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The Myth and Wonder of the Moon Endures

Over The Moon,Culture,Art
Alex Lin
Matt Morgantini
December 8, 202011:00 AM UTC (UTC +0)

When Cathy Ang finally heard back from producer Gennie Rim and director Glen Keane, she thought she was getting a rejection call. Little did the seasoned stage actress know she was about to be offered the lead role of Fei Fei, in Keane’s directorial debut, Over the Moon. Two years later, the animated feature is a Netflix hit, debuting at number one during its opening weekend last October.

Glen Keane is the animation superstar behind Ariel in The Little Mermaid, the Beast in Beauty and the Beast, Aladdin in Aladdin, and Rapunzel in Tangled. And personally for Ang, playing Fei Fei is living out a childhood dream. She’d grown up with a love for science — specifically space. The mysteries of the universe stir Ang’s heart, so the role of Fei Fei fit her nicely.

“I grew up in Silicon Valley. I went to a very STEM-focused high school, and my parents were both doctors. So, I’ve grown up around people who just love science and trying to problem solve. I think that’s my favorite thing to do, and I think bringing that excitement to the character was pretty easy, actually. Also — because I specifically love space,” says Ang, whose partner — an MD/PhD trainee at NYU — wants to be an astronaut. There’s just a lot of things that connect for me with this character.”

Over the Moon follows 12-year-old Fei Fei’s journey during the Mid-Autumn Festival in China. Still coping four years after her mother’s death, Fei Fei turns to the legend of Moon goddess Chang’e, which tells the story of a woman who swallowed an immortality pill, floated away to the Moon, and must now wait there for her lover for eternity. When Fei Fei’s father reveals his plans to remarry, Fei Fei decides to prove that the legend of Chang’e is real and builds a rocket to the Moon.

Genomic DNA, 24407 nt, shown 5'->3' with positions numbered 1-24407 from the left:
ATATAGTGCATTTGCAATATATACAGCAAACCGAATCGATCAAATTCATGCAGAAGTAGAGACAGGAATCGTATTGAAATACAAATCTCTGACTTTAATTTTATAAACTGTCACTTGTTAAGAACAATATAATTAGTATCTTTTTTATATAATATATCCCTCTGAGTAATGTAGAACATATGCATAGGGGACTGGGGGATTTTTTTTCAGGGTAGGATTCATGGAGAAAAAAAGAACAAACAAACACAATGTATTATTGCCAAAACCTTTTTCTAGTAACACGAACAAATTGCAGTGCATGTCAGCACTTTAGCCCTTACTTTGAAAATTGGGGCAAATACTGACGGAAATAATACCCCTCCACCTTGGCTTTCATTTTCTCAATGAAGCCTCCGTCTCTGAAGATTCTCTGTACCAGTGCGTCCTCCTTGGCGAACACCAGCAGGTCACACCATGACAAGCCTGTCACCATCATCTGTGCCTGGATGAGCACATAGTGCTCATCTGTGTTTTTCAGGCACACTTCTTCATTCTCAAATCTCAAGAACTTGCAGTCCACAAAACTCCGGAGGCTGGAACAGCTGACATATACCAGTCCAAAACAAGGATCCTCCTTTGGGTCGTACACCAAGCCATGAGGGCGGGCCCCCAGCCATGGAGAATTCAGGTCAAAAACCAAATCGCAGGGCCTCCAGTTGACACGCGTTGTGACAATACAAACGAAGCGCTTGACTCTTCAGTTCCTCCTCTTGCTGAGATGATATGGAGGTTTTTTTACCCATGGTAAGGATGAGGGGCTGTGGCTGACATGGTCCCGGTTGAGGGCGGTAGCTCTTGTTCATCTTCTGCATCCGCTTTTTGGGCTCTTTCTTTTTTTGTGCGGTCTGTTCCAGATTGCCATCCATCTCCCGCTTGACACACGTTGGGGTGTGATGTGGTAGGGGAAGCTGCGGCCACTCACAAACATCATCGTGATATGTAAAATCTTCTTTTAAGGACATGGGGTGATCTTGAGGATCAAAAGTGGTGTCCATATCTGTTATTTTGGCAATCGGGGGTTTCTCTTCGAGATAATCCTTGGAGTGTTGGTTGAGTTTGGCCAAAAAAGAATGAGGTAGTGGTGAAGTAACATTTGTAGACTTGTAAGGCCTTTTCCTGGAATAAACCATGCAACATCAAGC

“She represents this intersection between art and science. Fei Fei trusts in science, yet believes in the impossible. She believes so strongly in the folktale of Chang’e - in this magical being - that it actually motivates her to achieve her greatest scientific feat. Her mind is so beautiful. She shows us that science and art together can lift dreamers up.”

Asian stars Phillipa Soo, John Cho, Ken Jeong, Margaret Cho, and Sandra Oh all lent their voices to Over the Moon. Ang felt pressure to do her role justice. “When I first started the project, I tried voicing Fei Fei a little bit younger, but [Glen Keane] was like, ‘No, no, no, just be yourself.’ And I think that’s also why she feels full because I could just be me.”

Ang credits those working behind the scenes for her ability to step into Fei Fei’s shoes. With a production team dedicated to telling a culturally authentic story, Ang was able to fully focus on diving into character. “The production team went to China. They visited a water town for their research; they went to Wuzhen, which is what Fei Fei’s village is based off, that beautiful canal town,” says Ang, “They actually knocked on some family’s door one day — and the family just invited them over for dinner. They stayed over and were talking for a long time. I’m sure some of the dynamics there made it into our family dinner scene.”